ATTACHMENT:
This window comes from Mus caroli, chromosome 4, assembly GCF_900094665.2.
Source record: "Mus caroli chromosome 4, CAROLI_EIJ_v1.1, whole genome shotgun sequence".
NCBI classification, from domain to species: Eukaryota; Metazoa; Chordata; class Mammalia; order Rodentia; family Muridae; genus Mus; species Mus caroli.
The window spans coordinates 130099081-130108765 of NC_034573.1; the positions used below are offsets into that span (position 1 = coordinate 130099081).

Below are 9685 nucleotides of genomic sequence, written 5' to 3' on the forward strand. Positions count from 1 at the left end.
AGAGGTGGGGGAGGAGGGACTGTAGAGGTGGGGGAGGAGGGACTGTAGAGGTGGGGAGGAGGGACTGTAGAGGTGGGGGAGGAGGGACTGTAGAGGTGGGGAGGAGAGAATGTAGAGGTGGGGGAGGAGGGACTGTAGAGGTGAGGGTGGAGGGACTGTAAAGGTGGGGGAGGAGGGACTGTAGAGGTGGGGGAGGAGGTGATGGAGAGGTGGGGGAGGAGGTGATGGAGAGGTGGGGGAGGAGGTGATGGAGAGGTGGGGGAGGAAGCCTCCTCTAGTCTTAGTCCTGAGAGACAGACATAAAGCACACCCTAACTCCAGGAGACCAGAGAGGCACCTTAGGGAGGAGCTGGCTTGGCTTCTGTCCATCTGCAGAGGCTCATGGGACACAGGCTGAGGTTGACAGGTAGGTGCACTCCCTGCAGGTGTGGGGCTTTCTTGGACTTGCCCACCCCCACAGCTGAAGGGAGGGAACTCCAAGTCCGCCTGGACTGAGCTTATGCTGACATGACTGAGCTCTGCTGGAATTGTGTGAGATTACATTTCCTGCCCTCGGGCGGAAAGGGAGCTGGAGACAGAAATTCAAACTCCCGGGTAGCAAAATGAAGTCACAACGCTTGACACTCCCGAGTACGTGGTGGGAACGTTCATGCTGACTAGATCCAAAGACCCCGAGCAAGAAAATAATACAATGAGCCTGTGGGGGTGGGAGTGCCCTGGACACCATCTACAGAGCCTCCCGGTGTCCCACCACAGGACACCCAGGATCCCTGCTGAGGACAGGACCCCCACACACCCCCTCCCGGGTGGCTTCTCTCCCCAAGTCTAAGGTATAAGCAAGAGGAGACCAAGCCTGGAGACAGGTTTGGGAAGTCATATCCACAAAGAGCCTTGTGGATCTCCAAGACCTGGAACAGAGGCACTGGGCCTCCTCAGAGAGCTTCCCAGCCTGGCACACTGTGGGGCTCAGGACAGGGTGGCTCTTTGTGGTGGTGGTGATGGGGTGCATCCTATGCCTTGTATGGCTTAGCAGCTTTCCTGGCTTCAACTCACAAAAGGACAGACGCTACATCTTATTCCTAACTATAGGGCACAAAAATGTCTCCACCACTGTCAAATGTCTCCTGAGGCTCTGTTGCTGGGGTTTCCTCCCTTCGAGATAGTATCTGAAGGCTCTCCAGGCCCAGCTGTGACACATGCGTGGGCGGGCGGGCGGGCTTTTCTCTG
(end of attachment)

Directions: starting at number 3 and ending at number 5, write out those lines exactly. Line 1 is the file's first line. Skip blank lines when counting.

NCBI classification, from domain to species: Eukaryota; Metazoa; Chordata; class Mammalia; order Rodentia; family Muridae; genus Mus; species Mus caroli.
The window spans coordinates 130099081-130108765 of NC_034573.1; the positions used below are offsets into that span (position 1 = coordinate 130099081).

Below are 9685 nucleotides of genomic sequence, written 5' to 3' on the forward strand. Positions count from 1 at the left end.